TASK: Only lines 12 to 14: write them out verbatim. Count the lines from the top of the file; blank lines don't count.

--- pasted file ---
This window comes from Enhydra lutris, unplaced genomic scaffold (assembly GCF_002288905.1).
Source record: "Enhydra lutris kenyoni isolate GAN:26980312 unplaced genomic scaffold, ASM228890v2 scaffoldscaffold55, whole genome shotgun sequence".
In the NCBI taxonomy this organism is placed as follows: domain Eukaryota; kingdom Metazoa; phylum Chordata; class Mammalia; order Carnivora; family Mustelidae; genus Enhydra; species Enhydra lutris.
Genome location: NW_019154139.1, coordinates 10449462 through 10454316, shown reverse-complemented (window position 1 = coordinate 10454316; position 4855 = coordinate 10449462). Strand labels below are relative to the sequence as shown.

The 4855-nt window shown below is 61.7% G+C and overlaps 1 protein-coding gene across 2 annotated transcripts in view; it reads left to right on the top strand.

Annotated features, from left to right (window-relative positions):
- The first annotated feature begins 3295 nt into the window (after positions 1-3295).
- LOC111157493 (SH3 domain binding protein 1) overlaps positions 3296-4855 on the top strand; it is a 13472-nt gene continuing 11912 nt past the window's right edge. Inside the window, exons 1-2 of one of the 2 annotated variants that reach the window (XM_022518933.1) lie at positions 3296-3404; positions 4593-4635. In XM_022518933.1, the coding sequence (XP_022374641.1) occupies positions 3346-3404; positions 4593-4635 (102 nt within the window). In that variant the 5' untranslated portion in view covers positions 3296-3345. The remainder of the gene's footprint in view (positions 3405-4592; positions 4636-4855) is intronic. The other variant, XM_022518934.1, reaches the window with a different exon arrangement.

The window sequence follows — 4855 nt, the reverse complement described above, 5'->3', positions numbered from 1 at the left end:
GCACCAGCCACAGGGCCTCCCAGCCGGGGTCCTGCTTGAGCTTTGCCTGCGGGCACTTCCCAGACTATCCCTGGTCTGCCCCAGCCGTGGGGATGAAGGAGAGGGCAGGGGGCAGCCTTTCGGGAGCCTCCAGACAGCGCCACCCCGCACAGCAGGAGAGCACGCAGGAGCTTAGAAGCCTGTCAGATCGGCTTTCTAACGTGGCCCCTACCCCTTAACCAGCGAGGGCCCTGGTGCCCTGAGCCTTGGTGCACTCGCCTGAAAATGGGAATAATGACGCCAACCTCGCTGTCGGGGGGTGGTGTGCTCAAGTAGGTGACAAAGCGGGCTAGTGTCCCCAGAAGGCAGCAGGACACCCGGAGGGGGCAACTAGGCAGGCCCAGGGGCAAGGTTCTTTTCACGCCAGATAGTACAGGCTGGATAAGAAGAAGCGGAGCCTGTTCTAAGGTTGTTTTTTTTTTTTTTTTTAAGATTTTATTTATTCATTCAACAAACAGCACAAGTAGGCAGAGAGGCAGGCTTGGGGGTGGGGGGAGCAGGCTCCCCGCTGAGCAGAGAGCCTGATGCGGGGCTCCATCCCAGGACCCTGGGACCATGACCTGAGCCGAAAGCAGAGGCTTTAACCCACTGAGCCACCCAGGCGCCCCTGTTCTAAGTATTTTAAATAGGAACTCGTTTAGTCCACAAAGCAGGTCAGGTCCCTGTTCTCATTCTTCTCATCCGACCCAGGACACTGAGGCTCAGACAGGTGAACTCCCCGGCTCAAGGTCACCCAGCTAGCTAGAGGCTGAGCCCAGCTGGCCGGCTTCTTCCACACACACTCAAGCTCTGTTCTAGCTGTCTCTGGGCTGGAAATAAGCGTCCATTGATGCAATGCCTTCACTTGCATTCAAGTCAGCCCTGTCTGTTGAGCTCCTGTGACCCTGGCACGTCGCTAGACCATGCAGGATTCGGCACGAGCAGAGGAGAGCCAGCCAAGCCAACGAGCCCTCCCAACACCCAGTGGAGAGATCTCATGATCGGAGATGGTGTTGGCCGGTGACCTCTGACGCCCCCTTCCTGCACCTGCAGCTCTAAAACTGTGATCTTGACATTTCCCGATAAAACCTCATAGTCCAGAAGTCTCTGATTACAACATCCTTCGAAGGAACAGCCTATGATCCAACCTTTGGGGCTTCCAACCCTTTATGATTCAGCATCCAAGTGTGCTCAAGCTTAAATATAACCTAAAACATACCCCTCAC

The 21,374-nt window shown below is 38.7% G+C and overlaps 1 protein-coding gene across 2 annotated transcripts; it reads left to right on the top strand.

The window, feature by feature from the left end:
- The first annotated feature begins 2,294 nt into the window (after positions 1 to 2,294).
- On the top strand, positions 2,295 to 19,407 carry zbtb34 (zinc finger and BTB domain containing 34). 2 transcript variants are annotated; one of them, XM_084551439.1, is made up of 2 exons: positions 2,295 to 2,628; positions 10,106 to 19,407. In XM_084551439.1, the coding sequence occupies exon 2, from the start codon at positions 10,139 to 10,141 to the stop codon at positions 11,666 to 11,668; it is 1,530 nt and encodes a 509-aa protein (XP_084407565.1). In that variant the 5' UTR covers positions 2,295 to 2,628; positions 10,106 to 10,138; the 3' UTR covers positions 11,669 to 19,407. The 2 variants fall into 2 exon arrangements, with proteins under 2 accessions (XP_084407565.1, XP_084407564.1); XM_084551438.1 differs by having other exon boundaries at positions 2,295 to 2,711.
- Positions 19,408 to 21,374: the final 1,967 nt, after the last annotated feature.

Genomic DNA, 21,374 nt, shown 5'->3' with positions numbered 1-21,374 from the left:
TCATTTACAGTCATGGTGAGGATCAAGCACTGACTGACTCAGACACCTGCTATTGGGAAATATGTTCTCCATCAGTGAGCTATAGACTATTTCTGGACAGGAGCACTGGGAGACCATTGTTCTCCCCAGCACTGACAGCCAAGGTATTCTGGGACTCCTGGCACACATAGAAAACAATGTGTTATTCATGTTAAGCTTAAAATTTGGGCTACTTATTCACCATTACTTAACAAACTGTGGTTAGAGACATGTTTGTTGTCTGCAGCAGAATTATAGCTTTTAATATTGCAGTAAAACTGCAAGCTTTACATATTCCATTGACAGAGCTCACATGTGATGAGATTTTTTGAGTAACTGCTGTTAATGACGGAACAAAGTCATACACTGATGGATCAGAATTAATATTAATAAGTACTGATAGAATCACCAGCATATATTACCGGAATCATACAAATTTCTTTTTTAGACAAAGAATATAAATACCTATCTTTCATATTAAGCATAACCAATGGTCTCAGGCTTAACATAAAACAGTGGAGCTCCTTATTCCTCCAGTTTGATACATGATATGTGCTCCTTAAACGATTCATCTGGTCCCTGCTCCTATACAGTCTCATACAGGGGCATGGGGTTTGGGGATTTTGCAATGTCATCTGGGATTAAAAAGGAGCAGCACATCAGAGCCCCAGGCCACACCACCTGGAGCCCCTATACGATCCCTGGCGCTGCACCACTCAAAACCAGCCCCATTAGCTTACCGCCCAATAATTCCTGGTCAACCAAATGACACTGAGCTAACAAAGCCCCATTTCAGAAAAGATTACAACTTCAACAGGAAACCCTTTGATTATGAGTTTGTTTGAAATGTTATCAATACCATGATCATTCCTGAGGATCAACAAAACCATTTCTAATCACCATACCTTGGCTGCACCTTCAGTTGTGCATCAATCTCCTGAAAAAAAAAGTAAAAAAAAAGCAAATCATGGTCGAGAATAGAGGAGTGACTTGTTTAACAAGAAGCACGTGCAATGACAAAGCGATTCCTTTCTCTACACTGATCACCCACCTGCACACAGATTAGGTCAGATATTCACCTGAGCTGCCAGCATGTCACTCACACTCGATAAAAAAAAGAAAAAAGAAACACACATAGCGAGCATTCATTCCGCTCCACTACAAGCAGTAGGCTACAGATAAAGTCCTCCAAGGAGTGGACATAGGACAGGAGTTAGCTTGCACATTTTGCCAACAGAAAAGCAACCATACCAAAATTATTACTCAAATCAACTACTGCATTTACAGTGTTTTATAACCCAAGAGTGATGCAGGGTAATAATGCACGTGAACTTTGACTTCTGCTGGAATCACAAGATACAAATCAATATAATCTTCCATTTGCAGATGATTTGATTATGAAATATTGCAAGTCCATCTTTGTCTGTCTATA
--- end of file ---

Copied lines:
The window, feature by feature from the left end:
- The first annotated feature begins 2,294 nt into the window (after positions 1 to 2,294).
- On the top strand, positions 2,295 to 19,407 carry zbtb34 (zinc finger and BTB domain containing 34). 2 transcript variants are annotated; one of them, XM_084551439.1, is made up of 2 exons: positions 2,295 to 2,628; positions 10,106 to 19,407. In XM_084551439.1, the coding sequence occupies exon 2, from the start codon at positions 10,139 to 10,141 to the stop codon at positions 11,666 to 11,668; it is 1,530 nt and encodes a 509-aa protein (XP_084407565.1). In that variant the 5' UTR covers positions 2,295 to 2,628; positions 10,106 to 10,138; the 3' UTR covers positions 11,669 to 19,407. The 2 variants fall into 2 exon arrangements, with proteins under 2 accessions (XP_084407565.1, XP_084407564.1); XM_084551438.1 differs by having other exon boundaries at positions 2,295 to 2,711.